Providing society with clean, safe water is one of many critically important roles for civil engineers. ASCE helps build awareness among the public and policymakers, and weighs in to support sustainable water and environmental policy.

If you would like to learn more about the activities of the Region 9 Water & Environment Committee, please contact me at xavier.irias@ebmud.com

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Construction Institute


Construction Awakening

 Douglas Y. Higashi, P.E., M. ASCE, Secretary,
ASCE San Francisco Section, Construction Institute

You don’t need to look too hard around the San Francisco Bay Area to notice something unusual happening. There is a lot of building underway, and it is widespread. Whether you work in San Francisco, the East Bay, or Silicon Valley, there are signs of construction everywhere. Large and small commercial projects, public infrastructure projects, environmental projects, and housing projects of all types are currently under construction, and more are being planned. This is occurring throughout the State and nationwide, with at least fourteen States reporting record low unemployment rates, including California. Both political parties have announced comprehensive plans to invest more to improve our infrastructure.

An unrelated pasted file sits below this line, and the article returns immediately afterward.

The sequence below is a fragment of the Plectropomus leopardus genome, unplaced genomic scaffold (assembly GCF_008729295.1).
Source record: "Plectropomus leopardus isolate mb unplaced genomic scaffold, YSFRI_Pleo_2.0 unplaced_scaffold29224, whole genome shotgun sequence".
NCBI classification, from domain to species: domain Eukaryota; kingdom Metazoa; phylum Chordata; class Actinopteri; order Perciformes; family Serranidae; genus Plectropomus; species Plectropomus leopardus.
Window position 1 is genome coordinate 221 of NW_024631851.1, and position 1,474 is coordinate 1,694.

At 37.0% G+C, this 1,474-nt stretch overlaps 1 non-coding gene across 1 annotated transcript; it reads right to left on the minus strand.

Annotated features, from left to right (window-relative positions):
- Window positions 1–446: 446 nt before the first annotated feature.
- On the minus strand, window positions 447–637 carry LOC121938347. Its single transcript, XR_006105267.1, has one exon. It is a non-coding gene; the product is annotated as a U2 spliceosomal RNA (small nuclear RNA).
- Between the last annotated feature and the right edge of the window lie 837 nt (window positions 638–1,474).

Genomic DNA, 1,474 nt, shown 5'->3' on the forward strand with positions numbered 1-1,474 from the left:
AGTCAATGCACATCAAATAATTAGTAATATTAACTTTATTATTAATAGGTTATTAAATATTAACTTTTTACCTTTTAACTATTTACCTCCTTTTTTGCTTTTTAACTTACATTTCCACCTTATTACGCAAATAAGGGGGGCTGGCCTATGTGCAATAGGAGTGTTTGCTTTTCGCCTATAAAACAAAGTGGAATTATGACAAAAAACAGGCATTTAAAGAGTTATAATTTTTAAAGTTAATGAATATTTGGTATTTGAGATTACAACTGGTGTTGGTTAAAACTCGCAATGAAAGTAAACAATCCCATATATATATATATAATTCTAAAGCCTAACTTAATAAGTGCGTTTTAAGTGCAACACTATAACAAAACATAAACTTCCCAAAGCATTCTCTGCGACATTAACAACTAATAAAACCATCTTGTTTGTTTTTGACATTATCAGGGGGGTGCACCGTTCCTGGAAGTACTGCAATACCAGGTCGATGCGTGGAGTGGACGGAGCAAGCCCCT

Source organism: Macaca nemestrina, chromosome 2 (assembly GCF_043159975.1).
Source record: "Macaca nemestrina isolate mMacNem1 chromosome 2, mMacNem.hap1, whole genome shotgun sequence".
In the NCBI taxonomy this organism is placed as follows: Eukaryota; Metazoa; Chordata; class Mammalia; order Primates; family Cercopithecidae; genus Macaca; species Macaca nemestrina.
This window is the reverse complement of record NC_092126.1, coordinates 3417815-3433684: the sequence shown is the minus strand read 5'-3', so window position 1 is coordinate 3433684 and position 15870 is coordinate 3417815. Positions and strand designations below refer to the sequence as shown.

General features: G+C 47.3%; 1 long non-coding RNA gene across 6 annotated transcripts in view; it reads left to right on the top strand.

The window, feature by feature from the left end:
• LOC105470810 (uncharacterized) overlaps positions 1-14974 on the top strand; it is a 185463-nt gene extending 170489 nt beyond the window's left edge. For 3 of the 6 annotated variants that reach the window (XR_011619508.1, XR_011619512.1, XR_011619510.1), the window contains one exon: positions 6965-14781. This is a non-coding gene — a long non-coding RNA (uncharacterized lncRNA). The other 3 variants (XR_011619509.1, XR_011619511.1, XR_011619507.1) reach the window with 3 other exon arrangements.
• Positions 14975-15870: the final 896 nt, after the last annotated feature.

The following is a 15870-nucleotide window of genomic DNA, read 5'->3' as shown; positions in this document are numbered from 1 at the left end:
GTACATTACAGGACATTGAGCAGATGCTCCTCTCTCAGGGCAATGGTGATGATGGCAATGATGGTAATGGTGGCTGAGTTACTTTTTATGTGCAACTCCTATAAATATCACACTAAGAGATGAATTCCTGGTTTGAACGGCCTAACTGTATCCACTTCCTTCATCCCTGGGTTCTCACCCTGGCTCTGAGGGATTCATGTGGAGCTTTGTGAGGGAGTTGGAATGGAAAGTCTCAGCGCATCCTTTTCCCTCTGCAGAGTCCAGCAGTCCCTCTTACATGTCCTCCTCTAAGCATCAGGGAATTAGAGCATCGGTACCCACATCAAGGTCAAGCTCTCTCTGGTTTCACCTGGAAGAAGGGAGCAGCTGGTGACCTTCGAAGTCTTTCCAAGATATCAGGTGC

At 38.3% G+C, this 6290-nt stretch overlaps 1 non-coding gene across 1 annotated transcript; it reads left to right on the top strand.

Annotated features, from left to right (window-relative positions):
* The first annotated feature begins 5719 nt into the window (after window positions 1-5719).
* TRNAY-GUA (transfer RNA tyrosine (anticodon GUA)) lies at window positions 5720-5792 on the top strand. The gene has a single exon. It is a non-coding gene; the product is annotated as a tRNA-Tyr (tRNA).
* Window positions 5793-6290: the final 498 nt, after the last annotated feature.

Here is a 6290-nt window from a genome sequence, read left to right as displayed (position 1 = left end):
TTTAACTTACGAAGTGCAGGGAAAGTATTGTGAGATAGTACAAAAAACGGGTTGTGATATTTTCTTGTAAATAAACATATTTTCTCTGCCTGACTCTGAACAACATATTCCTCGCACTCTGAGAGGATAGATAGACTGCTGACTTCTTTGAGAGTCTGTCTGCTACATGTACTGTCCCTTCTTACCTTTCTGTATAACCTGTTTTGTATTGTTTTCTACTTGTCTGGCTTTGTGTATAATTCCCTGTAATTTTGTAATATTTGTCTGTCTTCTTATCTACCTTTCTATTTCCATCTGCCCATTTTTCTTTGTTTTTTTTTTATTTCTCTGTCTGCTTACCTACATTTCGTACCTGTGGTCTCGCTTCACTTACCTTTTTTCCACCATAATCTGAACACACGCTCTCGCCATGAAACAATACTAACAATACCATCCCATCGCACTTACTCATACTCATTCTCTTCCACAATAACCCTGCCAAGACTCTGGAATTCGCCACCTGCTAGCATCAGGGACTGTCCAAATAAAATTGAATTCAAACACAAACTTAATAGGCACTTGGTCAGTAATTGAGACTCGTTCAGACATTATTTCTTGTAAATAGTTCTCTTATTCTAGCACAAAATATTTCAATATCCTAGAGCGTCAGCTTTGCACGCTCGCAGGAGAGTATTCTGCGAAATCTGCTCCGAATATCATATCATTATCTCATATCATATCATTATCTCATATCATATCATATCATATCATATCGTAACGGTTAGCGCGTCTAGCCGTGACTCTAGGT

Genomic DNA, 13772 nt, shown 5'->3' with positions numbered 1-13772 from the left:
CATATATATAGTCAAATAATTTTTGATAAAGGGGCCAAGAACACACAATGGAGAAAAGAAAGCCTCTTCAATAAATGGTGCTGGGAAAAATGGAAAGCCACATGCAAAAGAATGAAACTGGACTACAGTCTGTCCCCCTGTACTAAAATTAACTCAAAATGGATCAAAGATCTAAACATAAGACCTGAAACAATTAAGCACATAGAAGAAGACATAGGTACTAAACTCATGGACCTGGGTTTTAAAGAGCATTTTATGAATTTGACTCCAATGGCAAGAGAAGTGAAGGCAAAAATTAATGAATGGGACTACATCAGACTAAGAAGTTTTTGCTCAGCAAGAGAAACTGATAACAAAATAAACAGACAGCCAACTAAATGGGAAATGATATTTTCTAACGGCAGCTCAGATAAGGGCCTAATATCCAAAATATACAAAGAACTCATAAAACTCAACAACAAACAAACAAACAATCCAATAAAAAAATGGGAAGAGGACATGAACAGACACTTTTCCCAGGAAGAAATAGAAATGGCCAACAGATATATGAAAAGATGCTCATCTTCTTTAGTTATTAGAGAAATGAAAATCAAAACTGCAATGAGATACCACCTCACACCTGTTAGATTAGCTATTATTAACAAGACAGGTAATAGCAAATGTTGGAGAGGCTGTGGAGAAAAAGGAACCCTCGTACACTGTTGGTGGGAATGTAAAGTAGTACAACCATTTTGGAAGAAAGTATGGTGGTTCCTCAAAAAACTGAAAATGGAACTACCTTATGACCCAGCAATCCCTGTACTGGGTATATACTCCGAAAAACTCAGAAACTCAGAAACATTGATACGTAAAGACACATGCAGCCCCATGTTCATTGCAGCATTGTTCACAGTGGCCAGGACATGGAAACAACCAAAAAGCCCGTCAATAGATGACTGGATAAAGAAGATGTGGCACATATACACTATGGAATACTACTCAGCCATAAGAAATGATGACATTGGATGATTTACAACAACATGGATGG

Engineers do have the opportunity to shape the future, like those pioneers that planned and built our water systems, bridges, power plants, and transportation systems from the 1920’s to the 1960’s.  It will be our responsibility and duty to ensure that the projects we construct serve public needs reliably, safely, and sustainably. It will also be important and up to each of us to build and maintain public trust in engineering. Every four years, the American Society of Civil Engineers (ASCE) issues an Infrastructure Report Card that grades the nation’s 16 infrastructure categories. The 2017 report card gave the nation a D+, which justifies the need to invest even more in our aging infrastructure.

The mission of the Construction Institute (CI) is to bring together all stakeholders to advance and improve the construction industry. At our March 20th San Francisco Section Construction Institute (SFCI) dinner meeting, Todd Orbus, Kiewit’s Deputy Project Director, gave an engaging presentation on the massive Oroville Dam Spillway Recovery project. Kiewit had just 165 days to complete the first phase of the repair, which was to get the 3,000-foot main spillway operational by November 1, 2017. The biggest challenges were to get hundreds of workers and critical equipment in place to meet the tight schedule.  Technical challenges included the highly variable conditions of the natural rock under the spillway and managing the placement of hundreds of thousands of cubic yards of concrete. This project highlights the need for infrastructure improvements, and it also illustrates the ingenuity of determined engineering and construction professionals to meet the challenges no matter how large or complicated.